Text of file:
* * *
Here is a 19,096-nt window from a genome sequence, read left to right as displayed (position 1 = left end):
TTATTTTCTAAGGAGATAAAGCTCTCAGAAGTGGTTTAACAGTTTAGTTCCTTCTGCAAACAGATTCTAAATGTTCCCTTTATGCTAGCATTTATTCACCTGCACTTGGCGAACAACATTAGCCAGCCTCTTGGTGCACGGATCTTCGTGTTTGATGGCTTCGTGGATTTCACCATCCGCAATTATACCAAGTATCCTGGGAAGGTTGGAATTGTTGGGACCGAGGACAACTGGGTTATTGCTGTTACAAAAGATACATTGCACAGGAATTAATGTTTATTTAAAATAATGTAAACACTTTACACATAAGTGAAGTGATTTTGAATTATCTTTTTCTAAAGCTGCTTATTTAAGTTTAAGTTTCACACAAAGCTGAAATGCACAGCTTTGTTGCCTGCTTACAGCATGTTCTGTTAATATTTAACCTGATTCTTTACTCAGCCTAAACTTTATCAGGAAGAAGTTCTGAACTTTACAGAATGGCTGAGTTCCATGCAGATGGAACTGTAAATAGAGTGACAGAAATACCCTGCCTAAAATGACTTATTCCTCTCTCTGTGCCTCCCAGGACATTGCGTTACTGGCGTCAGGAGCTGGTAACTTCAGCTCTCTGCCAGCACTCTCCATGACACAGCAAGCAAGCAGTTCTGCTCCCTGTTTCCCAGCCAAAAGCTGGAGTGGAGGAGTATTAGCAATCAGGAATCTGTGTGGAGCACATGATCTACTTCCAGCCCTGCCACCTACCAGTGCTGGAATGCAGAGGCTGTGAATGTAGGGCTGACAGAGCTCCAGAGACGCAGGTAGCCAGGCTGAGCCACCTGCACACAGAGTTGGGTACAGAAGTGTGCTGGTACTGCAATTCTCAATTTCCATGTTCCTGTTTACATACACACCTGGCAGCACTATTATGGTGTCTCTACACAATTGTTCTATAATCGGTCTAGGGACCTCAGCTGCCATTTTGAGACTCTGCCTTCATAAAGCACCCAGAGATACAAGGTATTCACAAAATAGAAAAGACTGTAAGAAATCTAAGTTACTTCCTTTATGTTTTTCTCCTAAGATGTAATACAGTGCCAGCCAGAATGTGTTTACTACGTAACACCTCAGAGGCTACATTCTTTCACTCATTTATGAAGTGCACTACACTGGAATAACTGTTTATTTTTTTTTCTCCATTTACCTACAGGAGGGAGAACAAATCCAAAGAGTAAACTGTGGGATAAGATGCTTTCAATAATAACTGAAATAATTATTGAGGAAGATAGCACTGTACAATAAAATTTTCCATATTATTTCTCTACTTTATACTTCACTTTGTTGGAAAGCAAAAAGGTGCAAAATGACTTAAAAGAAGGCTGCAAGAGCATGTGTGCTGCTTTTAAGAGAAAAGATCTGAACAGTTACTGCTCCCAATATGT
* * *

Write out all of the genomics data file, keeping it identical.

Here is a 19,096-nt window from a genome sequence, read left to right as displayed (position 1 = left end):
TTATTTTCTAAGGAGATAAAGCTCTCAGAAGTGGTTTAACAGTTTAGTTCCTTCTGCAAACAGATTCTAAATGTTCCCTTTATGCTAGCATTTATTCACCTGCACTTGGCGAACAACATTAGCCAGCCTCTTGGTGCACGGATCTTCGTGTTTGATGGCTTCGTGGATTTCACCATCCGCAATTATACCAAGTATCCTGGGAAGGTTGGAATTGTTGGGACCGAGGACAACTGGGTTATTGCTGTTACAAAAGATACATTGCACAGGAATTAATGTTTATTTAAAATAATGTAAACACTTTACACATAAGTGAAGTGATTTTGAATTATCTTTTTCTAAAGCTGCTTATTTAAGTTTAAGTTTCACACAAAGCTGAAATGCACAGCTTTGTTGCCTGCTTACAGCATGTTCTGTTAATATTTAACCTGATTCTTTACTCAGCCTAAACTTTATCAGGAAGAAGTTCTGAACTTTACAGAATGGCTGAGTTCCATGCAGATGGAACTGTAAATAGAGTGACAGAAATACCCTGCCTAAAATGACTTATTCCTCTCTCTGTGCCTCCCAGGACATTGCGTTACTGGCGTCAGGAGCTGGTAACTTCAGCTCTCTGCCAGCACTCTCCATGACACAGCAAGCAAGCAGTTCTGCTCCCTGTTTCCCAGCCAAAAGCTGGAGTGGAGGAGTATTAGCAATCAGGAATCTGTGTGGAGCACATGATCTACTTCCAGCCCTGCCACCTACCAGTGCTGGAATGCAGAGGCTGTGAATGTAGGGCTGACAGAGCTCCAGAGACGCAGGTAGCCAGGCTGAGCCACCTGCACACAGAGTTGGGTACAGAAGTGTGCTGGTACTGCAATTCTCAATTTCCATGTTCCTGTTTACATACACACCTGGCAGCACTATTATGGTGTCTCTACACAATTGTTCTATAATCGGTCTAGGGACCTCAGCTGCCATTTTGAGACTCTGCCTTCATAAAGCACCCAGAGATACAAGGTATTCACAAAATAGAAAAGACTGTAAGAAATCTAAGTTACTTCCTTTATGTTTTTCTCCTAAGATGTAATACAGTGCCAGCCAGAATGTGTTTACTACGTAACACCTCAGAGGCTACATTCTTTCACTCATTTATGAAGTGCACTACACTGGAATAACTGTTTATTTTTTTTTCTCCATTTACCTACAGGAGGGAGAACAAATCCAAAGAGTAAACTGTGGGATAAGATGCTTTCAATAATAACTGAAATAATTATTGAGGAAGATAGCACTGTACAATAAAATTTTCCATATTATTTCTCTACTTTATACTTCACTTTGTTGGAAAGCAAAAAGGTGCAAAATGACTTAAAAGAAGGCTGCAAGAGCATGTGTGCTGCTTTTAAGAGAAAAGATCTGAACAGTTACTGCTCCCAATATGT